Movie Review: To Rome With Love
The Charlotte Observer
Woody Allen’s “To Rome With Love” began with better titles. Yet despite the exquisite locations of the filmmaker’s first story of love Italian style, this bland ensemble romance deserves the generic name rather than the clever working titles it started with.
Allen called it “Bop Decameron,” then changed it to “Nero Fiddled” before he and his distributor decided to slip in the name of the Eternal City.
Hey, it helped to have the City of Light mentioned in the title of last year’s Allen hit “Midnight in Paris.” So putting Rome in the name makes good marketing sense to hint that his latest continues the trend of light romance in a beautiful Old World capital.
Unfortunately, “To Rome with Love” lives up – or rather, lives down – to the superficial postcard sentiment of its title.
Weaving four stories of Italians and American visitors, the writer-director creates a lot of clever moments with this ensemble comedy, which features Allen’s first on-screen appearance since 2006’s “Scoop.” In between the good times, the story and characters just drift about awkwardly, stuck on a walking tour of Rome that continually bumps up against dead ends, or worse, circles back so we wind up seeing the same things a few times too many.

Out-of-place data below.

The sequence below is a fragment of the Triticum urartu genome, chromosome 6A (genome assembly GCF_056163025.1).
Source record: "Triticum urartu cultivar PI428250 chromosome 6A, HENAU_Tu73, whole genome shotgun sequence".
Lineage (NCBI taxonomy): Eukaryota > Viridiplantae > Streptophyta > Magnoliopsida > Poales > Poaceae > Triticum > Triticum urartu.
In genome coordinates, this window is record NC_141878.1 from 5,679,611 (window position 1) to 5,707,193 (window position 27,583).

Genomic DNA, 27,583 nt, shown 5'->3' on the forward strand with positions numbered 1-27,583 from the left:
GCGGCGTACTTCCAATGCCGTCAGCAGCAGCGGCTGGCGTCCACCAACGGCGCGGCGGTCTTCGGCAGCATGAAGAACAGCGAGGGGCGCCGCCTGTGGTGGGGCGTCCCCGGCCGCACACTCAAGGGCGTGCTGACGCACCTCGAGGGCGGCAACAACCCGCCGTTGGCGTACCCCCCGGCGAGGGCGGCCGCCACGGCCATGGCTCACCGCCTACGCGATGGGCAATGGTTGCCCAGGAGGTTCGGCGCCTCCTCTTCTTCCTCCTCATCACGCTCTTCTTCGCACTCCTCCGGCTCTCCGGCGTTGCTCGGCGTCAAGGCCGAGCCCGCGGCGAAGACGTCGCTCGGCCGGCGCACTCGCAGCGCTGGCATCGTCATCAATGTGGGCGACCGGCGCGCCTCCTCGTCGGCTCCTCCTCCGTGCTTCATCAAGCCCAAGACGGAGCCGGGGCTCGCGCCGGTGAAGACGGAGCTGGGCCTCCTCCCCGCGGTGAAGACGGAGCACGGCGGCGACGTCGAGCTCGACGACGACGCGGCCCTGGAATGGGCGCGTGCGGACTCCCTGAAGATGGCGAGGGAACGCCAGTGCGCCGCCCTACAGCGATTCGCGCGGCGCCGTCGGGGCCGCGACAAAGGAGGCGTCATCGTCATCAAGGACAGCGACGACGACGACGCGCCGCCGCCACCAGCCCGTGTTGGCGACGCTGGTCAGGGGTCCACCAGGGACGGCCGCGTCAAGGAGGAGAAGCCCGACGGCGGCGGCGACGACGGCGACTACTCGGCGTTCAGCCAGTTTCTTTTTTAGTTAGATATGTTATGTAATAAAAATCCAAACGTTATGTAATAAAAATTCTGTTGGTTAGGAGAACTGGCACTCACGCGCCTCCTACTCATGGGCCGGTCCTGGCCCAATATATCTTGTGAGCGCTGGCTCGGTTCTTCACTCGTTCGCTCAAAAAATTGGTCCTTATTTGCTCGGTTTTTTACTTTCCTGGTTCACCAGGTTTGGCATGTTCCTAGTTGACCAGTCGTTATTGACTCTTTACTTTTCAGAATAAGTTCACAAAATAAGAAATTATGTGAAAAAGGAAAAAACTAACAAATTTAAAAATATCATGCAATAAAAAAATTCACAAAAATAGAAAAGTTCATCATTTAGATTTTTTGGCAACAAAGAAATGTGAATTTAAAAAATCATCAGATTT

It’s hard to even pick out a highlight among the four stories. Parts of each story work quite well, while other portions just weigh the scenarios down.
The film almost comes down to how well the actors inhabit their roles. There are no Oscar prospects here, but Alec Baldwin conveys a sense of wistful nostalgia as an architect seemingly strolling into his own memories of Italy in his youth.
Allen co-stars as retired music producer Jerry, who comes to Rome with his wife, Phyllis (Allen veteran Judy Davis) to meet the Italian fiance of their daughter, Hayley (“Midnight in Paris” co-star Alison Pill).
The time away from the screen hasn’t helped Allen’s acting chops. He’s curiously listless as Jerry, and Davis, who was razor-sharp in Allen’s “Husbands and Wives,” rarely rises above dreary hen-pecking.
The ineffable magic that made “Midnight in Paris” click eludes Allen here. When in Paris, Allen’s gimmicks coalesced into a sly, engaging romantic fantasy.
When in Rome, though, it’s not Nero who’s fiddling, but Allen, bopping and dithering around the city like a tourist so desperate to cram in all the sights that he comes away only with a few crisp highlights and a lot of out-of-focus snapshots.